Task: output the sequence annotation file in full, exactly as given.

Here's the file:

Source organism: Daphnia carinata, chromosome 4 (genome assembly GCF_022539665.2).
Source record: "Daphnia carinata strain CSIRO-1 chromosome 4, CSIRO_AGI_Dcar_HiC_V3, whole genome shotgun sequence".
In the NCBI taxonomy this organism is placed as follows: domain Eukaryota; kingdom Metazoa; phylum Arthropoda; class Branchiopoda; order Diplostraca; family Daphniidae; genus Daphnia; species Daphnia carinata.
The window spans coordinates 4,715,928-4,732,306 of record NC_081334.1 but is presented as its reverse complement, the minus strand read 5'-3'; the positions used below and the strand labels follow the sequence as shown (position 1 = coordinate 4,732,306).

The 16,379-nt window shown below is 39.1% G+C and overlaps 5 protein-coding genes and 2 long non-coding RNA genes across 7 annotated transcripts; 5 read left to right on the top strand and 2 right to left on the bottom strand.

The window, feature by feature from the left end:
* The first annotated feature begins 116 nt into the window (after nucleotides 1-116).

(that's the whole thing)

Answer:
Source organism: Daphnia carinata, chromosome 4 (genome assembly GCF_022539665.2).
Source record: "Daphnia carinata strain CSIRO-1 chromosome 4, CSIRO_AGI_Dcar_HiC_V3, whole genome shotgun sequence".
In the NCBI taxonomy this organism is placed as follows: domain Eukaryota; kingdom Metazoa; phylum Arthropoda; class Branchiopoda; order Diplostraca; family Daphniidae; genus Daphnia; species Daphnia carinata.
The window spans coordinates 4,715,928-4,732,306 of record NC_081334.1 but is presented as its reverse complement, the minus strand read 5'-3'; the positions used below and the strand labels follow the sequence as shown (position 1 = coordinate 4,732,306).

The 16,379-nt window shown below is 39.1% G+C and overlaps 5 protein-coding genes and 2 long non-coding RNA genes across 7 annotated transcripts; 5 read left to right on the top strand and 2 right to left on the bottom strand.

The window, feature by feature from the left end:
* The first annotated feature begins 116 nt into the window (after nucleotides 1-116).